"I read in the Macalester Bulletin that there was a need for host families for international students. I responded saying I didn't know if I was qualified but I would love to help out if I fit the criteria. Little did I know that I would be the one who gained the most. I am here for occasional moral support, dinner or activity. But I have received so much more from my international children, Noel and Eleni. They have given our family love, a different perspective and hopefully a relationship that will last forever." Toni Schrantz, Shoreview, host since 1998
"I'm having a gorgeous time with my host family. They care about me very much and we hang out together every two or three weeks. Last Thanksgiving they even took me to Dennis's parents' house in Randall, MN! I appreciate that they are doing their best to let me get more contact with every aspect of the US society. Vice versa, I believe their experience with me must be rewarding as well. Especially as their oldest son is studying in a Chinese immersion elementary school, Chinese culture is always an interesting topic between us and I can often help teach some simple Chinese." Chen Gu '11, China
"When I first started hosting students many years ago, my own children were small, and it was great having such amazing "big brothers and sisters" as role models for them. Now that my kids are young adults and away from home, the international students give me the opportunity to spend time with some incredible young people. I'm still in contact with most of my graduates, and feel that my family truly expands the globe!" Marilyn Cragoe, Minneapolis, host since 1995
"We were paired with a freshman student in the fall of 2014, and have continued our relationship with our host student. In fact, she is like a family member to us and we miss her dearly over the summer months!" Courtney Standish, St. Paul, host since 2014
Students start the program the fall semester of their first year. The time commitment does not need to be great, and the reward can be tremendous! The amount of time each host and student spend together varies, depending on the schedules of both. On average, most hosts and students get together about once a month. We ask for an initial commitment of one academic year, at which time hosts and students are asked to indicate whether they wish to continue in the program for the following year. Almost everybody does! It is possible for upperclassmen to join the program during the fall semester, should they decide, later on, that they would like to be involved in the program.
There are several group activities planned throughout the year, including our welcome reception in September, an international potluck in February, and various optional cultural activities throughout the year.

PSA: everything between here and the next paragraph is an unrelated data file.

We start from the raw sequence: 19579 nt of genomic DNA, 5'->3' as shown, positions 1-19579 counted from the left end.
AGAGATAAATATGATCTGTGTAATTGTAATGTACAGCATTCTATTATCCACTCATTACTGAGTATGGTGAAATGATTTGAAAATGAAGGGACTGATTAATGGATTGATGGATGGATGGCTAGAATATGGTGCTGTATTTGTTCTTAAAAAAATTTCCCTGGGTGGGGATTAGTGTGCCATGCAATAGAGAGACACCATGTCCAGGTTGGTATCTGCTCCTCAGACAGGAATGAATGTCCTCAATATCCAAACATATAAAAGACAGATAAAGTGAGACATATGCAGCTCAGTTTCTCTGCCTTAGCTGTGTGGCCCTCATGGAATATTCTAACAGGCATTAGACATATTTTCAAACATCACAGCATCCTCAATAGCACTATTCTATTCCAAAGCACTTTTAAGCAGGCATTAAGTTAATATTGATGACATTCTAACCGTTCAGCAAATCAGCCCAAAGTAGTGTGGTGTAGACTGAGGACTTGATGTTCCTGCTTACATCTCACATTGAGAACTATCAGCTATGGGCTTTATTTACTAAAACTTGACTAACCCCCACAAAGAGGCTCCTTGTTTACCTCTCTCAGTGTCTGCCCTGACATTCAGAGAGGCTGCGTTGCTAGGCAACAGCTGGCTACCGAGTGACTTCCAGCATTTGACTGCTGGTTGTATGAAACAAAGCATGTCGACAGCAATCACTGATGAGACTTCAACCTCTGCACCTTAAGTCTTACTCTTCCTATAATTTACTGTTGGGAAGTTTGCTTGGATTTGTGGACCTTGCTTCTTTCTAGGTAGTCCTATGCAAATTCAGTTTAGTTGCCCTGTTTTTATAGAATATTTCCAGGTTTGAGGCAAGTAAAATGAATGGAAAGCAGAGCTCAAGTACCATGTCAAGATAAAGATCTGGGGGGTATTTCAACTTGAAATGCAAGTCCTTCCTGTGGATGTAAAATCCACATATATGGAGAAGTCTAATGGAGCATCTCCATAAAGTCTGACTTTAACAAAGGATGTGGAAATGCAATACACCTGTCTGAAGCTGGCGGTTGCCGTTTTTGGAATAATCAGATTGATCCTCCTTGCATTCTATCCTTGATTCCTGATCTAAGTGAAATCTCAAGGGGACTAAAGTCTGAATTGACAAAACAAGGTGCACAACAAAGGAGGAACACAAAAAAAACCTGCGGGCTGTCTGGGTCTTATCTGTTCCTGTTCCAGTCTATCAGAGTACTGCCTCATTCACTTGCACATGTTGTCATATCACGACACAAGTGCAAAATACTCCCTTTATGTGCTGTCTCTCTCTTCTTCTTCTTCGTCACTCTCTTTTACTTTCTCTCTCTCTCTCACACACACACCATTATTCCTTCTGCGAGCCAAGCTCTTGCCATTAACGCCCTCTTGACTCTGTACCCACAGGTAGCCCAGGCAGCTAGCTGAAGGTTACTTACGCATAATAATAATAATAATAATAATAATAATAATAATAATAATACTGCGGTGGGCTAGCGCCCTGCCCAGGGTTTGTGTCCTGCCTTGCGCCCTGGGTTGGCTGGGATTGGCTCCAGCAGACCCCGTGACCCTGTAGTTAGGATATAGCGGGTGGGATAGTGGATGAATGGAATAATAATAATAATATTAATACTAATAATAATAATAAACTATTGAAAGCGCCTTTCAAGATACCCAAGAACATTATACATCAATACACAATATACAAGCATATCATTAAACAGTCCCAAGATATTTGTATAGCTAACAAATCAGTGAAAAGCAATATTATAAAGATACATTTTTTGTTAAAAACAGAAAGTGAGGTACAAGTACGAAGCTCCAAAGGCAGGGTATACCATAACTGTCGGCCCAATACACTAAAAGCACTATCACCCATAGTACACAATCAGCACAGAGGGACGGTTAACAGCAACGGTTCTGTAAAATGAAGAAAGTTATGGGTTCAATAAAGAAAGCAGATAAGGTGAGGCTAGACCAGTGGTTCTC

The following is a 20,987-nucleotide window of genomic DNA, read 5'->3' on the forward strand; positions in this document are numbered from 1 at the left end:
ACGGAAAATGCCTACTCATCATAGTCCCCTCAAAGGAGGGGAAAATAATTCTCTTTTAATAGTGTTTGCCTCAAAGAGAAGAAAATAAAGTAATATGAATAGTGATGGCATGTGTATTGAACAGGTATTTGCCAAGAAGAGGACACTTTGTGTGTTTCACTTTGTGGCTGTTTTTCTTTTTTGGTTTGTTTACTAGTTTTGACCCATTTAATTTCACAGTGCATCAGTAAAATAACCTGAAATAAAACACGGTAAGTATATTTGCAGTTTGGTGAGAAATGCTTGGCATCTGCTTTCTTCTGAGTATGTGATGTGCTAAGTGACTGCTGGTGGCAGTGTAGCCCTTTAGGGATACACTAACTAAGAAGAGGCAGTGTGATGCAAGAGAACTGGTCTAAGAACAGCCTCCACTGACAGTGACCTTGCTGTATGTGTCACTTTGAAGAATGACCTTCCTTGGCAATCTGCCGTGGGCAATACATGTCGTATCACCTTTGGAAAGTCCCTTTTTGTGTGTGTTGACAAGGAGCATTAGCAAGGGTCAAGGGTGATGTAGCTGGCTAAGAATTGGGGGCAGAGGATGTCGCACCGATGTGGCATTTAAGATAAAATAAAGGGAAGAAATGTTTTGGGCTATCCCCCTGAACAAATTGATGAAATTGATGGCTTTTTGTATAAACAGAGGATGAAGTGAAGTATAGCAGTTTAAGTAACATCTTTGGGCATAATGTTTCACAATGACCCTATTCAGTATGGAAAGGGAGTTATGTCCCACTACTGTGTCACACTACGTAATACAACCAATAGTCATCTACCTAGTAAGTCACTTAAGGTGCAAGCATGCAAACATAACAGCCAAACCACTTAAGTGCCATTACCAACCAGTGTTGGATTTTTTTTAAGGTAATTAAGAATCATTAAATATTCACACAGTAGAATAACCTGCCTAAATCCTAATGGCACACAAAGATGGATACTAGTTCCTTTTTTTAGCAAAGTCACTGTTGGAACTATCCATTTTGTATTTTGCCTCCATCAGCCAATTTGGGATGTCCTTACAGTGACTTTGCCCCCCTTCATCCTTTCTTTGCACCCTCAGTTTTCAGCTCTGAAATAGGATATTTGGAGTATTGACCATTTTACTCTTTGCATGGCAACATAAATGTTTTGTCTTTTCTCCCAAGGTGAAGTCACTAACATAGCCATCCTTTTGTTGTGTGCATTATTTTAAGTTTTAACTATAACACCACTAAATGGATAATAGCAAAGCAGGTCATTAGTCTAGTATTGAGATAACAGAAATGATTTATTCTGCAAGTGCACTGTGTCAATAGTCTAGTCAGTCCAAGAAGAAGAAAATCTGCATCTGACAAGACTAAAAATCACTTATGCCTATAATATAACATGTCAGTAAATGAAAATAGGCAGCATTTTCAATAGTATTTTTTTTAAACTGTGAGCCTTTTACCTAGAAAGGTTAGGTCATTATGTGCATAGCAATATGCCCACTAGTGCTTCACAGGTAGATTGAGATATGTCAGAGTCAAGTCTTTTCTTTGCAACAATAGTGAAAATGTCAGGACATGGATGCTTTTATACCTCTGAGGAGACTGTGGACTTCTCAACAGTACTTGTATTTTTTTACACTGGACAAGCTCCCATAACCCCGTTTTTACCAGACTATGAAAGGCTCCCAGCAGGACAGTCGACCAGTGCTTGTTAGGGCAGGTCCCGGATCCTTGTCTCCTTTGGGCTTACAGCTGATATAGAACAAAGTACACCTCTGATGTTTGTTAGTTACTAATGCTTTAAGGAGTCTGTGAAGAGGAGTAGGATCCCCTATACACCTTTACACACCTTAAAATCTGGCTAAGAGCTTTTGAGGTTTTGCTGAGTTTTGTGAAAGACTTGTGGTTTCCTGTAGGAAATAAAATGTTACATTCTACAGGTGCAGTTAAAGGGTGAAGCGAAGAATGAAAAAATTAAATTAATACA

Expectations for host families
What is expected
A FoMIS host is the student's link to the larger Twin Cities community, providing them with a glimpse of life outside Macalester's campus. As a host, you might invite your student to your home for a meal, explore the Twin Cities together, introduce the student to your friends and family, talk on the phone, remember birthdays and other special occasions and/or attend Macalester events together.
What is not expected
Unlike many host family programs, FoMIS does not involve a home stay. Although families may decide to house student during breaks, there is no expectation to do so. Families are also not expected to help students with problems such as financial needs or difficulties, legal matters, any kind of immigration matters, or serious medical or personal problems. Host are asked to respect a student's religious and cultural identities, not enforcing their own and being mindful of activities that may make a student uncomfortable.
Our students are a tremendously diverse group, hailing from over 80 countries. Most of them will spend four years at Macalester pursuing undergraduate degrees, although there are a few on shorter exchange programs, or who transfer to Macalester from other institutions as sophomores or juniors.
Expectations for students
What is expected
Your host(s) may invite you to visit their home and participate in numerous activities that provide opportunities to learn about the way of life in the U.S. and to make friends in the community. The four main expectations of students in this program will help make your relationship with you host(s) as fulfilling as possible. The expectations are:
- Make and respond to phone calls and invitations
- Spend time either on or off-campus with your host family on a regular basis
- Share your perspectives and ideas with your host family
- Be open to ideas, activities, styles, and customs of your host
What is not expected
Your host(s) are not expected to help you with problems such as finding a place to stay during the academic year or vacation periods, financial needs or difficulties, legal matters, any kind of immigration matters, or serious medical or personal problems.
Anybody living in the greater Twin Cities metropolitan area is eligible to be part of FoMIS. While many of our hosts live in the neighborhoods immediately surrounding Macalester, many also live in Minneapolis and the suburban areas. Our hosts are single and married, young and old, with and without children, from all ethnic backgrounds and walks of life. The one thing they have in common is an interest in the world and in learning about other cultures, and a willingness to share a bit of their own lives with someone from another part of the world.